Chromebook Update System To Change

John Lister's picture

The way Chromebook's are updated is changing to boost security in older machines. The new changes mean that updates are separate from the Chrome operating system and the Chrome browser itself.

The fact that the Chrome browsers is so closely entangled with Chrome OS is one of the key selling points of Chromebooks. Most applications and functions run in a similar way to how a user would experience them while running the Chrome browser on a Windows PC.

In turn, the learning curve for Windows users switching to a Chromebook is very shallow an intuitive if they are already familiar with the Chrome browser. That and the automatic security updates make it a popular recommendation for more casual computer users who mainly want to access websites and do light computing tasks such as writing documents.

Security Updates End Early

The downside is that Chromebooks have a built-in end-of-life date based on their model and components. After this point, they will still work but won't get any updates. That's designed to avoid newer versions of Chrome OS causing problems with older, lower-spec machines.

That policy is somewhat controversial as the end-of-life date is based on when the machine was manufactured, not when it's bought and first used, which could be a considerable time later.

At the moment, that means security updates for the Chrome browser also end and so continuing to use the browser is "at your own risk." That's not exactly popular with people who still consider they have a perfectly usable machine for their needs. (Source:

Browser To Be Split Off

A new Google project called Lacros aims to introduce a very minor technical "split" between the Chrome browser and the underlying operating system. The idea is that even when the operating system is no longer being updated, the browser will still update automatically in the same way as happens on Windows PCs.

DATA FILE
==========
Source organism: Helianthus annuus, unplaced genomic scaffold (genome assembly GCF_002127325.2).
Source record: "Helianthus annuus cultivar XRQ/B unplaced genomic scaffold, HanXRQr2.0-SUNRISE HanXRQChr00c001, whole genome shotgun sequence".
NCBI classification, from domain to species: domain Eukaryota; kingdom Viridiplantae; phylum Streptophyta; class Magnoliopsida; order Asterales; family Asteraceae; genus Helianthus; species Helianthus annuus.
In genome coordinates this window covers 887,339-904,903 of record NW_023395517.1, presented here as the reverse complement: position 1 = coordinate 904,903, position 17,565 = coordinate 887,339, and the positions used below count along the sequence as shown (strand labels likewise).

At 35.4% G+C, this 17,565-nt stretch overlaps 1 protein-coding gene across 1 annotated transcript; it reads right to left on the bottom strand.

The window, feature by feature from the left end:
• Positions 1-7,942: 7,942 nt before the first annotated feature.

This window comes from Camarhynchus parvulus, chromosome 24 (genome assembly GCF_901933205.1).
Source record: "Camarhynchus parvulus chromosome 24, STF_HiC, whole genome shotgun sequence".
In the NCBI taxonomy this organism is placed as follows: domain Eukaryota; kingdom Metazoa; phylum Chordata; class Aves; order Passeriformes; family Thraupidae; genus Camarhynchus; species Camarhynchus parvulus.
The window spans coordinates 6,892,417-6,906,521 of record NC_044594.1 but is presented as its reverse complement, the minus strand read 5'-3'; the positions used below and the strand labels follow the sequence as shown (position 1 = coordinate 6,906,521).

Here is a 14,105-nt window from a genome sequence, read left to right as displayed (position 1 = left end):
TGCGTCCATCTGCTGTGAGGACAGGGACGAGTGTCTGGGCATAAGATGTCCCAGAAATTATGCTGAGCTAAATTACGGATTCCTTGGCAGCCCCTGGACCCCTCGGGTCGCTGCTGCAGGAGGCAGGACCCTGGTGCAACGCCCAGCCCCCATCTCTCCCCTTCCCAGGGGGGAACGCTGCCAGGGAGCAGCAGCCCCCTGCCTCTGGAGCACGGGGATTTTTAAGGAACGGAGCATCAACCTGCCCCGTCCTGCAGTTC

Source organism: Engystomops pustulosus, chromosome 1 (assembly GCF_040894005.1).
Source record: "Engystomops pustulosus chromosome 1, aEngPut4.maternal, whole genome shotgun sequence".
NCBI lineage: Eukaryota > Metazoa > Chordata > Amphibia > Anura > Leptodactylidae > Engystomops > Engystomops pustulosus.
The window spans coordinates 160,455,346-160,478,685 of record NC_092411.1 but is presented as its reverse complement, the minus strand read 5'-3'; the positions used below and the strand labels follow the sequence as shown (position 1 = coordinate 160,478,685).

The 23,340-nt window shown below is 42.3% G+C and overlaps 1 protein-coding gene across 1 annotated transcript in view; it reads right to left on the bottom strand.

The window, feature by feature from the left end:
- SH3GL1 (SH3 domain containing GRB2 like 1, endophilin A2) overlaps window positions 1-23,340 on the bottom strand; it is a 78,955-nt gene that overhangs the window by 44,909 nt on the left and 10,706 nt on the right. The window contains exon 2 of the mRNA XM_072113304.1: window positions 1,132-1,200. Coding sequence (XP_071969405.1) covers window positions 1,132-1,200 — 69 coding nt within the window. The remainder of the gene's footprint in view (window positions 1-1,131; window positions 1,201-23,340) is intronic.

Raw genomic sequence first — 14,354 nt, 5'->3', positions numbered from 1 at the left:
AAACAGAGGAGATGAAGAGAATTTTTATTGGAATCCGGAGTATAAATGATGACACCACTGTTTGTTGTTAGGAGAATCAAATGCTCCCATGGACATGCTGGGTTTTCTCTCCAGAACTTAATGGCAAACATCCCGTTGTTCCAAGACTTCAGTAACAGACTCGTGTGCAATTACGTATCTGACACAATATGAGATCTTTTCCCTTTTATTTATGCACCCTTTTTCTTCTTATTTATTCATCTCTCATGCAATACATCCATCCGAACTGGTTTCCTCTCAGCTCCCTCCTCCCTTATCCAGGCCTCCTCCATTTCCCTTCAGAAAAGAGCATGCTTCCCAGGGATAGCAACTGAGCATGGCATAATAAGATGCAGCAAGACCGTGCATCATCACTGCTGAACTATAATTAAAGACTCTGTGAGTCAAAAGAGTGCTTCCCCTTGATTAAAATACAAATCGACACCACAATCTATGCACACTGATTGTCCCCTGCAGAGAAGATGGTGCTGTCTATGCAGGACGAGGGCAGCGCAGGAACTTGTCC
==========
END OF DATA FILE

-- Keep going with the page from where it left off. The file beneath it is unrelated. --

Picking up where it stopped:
The change may be particularly welcome in places such as schools that buy Chromebooks in bulk with the intention of using them as long as physically possible. (Source:

What's Your Opinion?

Is this a smart move from Google? Did you realize security updates for the browser eventually stop under the current system, even on machines that are still working? Can you see any drawbacks to the change?

Rate this article: 
Average: 4.8 (6 votes)


doulosg's picture

The idea seems to make sense, although there may be some confusion here. Your second sentence suggests that there are *three* types of updates: one for the browser, one for the operating system, and one for - what? - the device itself. My understanding is there is only the OS and the browser, and both update types would process the same way. As it is, how would I know which was updated, or were both updated? So, to the user, the change is (mostly) transparent. I did know about the end-of-life factor and took it into consideration. It is nice to know that at least part of the system might not obsolesce in 4 years.